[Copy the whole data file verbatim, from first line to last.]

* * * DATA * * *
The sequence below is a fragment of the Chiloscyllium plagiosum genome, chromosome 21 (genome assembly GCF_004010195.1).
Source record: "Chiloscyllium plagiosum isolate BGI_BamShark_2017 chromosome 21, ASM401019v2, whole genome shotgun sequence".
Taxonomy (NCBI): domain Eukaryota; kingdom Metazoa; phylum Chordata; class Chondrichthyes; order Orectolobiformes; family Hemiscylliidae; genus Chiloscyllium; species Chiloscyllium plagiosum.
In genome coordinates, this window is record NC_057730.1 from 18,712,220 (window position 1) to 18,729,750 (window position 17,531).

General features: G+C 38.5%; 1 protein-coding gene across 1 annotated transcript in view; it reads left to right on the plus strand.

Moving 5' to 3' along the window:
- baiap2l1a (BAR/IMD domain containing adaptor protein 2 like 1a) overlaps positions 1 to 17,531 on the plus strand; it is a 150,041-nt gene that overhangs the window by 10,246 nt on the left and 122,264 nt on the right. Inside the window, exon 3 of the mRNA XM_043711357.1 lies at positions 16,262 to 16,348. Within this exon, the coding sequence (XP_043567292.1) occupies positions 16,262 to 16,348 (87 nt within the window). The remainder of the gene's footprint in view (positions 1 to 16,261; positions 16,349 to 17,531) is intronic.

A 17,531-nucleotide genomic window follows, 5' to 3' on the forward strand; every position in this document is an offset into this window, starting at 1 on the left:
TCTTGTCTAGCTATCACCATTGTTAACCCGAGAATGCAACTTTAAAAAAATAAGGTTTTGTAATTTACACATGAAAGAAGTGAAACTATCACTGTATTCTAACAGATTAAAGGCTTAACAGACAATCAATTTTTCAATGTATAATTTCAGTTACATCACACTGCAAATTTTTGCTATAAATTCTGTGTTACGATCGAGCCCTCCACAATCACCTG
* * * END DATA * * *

The sequence below is a fragment of the Chiloscyllium plagiosum genome, chromosome 21 (genome assembly GCF_004010195.1).
Source record: "Chiloscyllium plagiosum isolate BGI_BamShark_2017 chromosome 21, ASM401019v2, whole genome shotgun sequence".
Taxonomy (NCBI): domain Eukaryota; kingdom Metazoa; phylum Chordata; class Chondrichthyes; order Orectolobiformes; family Hemiscylliidae; genus Chiloscyllium; species Chiloscyllium plagiosum.
In genome coordinates, this window is record NC_057730.1 from 18,712,220 (window position 1) to 18,729,750 (window position 17,531).

General features: G+C 38.5%; 1 protein-coding gene across 1 annotated transcript in view; it reads left to right on the plus strand.

Moving 5' to 3' along the window:
- baiap2l1a (BAR/IMD domain containing adaptor protein 2 like 1a) overlaps positions 1 to 17,531 on the plus strand; it is a 150,041-nt gene that overhangs the window by 10,246 nt on the left and 122,264 nt on the right. Inside the window, exon 3 of the mRNA XM_043711357.1 lies at positions 16,262 to 16,348. Within this exon, the coding sequence (XP_043567292.1) occupies positions 16,262 to 16,348 (87 nt within the window). The remainder of the gene's footprint in view (positions 1 to 16,261; positions 16,349 to 17,531) is intronic.

A 17,531-nucleotide genomic window follows, 5' to 3' on the forward strand; every position in this document is an offset into this window, starting at 1 on the left:
TCTTGTCTAGCTATCACCATTGTTAACCCGAGAATGCAACTTTAAAAAAATAAGGTTTTGTAATTTACACATGAAAGAAGTGAAACTATCACTGTATTCTAACAGATTAAAGGCTTAACAGACAATCAATTTTTCAATGTATAATTTCAGTTACATCACACTGCAAATTTTTGCTATAAATTCTGTGTTACGATCGAGCCCTCCACAATCACCTG